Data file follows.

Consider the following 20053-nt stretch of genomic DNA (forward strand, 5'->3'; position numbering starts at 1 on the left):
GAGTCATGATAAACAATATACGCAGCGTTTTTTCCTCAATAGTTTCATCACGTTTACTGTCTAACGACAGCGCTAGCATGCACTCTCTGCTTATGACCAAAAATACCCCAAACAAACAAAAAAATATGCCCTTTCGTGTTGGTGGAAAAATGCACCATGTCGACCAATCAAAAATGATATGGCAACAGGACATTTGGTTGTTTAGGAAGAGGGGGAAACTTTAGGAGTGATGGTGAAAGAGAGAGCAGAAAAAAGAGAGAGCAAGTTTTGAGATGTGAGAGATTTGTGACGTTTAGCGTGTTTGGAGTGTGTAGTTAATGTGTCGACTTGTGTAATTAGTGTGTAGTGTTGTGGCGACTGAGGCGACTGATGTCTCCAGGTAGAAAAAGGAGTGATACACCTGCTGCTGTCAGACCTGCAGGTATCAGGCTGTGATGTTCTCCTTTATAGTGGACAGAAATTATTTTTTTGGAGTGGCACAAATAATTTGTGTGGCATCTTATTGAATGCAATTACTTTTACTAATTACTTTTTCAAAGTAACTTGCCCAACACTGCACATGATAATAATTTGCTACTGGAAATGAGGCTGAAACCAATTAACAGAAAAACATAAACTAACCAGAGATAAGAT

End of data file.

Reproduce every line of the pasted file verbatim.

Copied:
Consider the following 20053-nt stretch of genomic DNA (forward strand, 5'->3'; position numbering starts at 1 on the left):
GAGTCATGATAAACAATATACGCAGCGTTTTTTCCTCAATAGTTTCATCACGTTTACTGTCTAACGACAGCGCTAGCATGCACTCTCTGCTTATGACCAAAAATACCCCAAACAAACAAAAAAATATGCCCTTTCGTGTTGGTGGAAAAATGCACCATGTCGACCAATCAAAAATGATATGGCAACAGGACATTTGGTTGTTTAGGAAGAGGGGGAAACTTTAGGAGTGATGGTGAAAGAGAGAGCAGAAAAAAGAGAGAGCAAGTTTTGAGATGTGAGAGATTTGTGACGTTTAGCGTGTTTGGAGTGTGTAGTTAATGTGTCGACTTGTGTAATTAGTGTGTAGTGTTGTGGCGACTGAGGCGACTGATGTCTCCAGGTAGAAAAAGGAGTGATACACCTGCTGCTGTCAGACCTGCAGGTATCAGGCTGTGATGTTCTCCTTTATAGTGGACAGAAATTATTTTTTTGGAGTGGCACAAATAATTTGTGTGGCATCTTATTGAATGCAATTACTTTTACTAATTACTTTTTCAAAGTAACTTGCCCAACACTGCACATGATAATAATTTGCTACTGGAAATGAGGCTGAAACCAATTAACAGAAAAACATAAACTAACCAGAGATAAGAT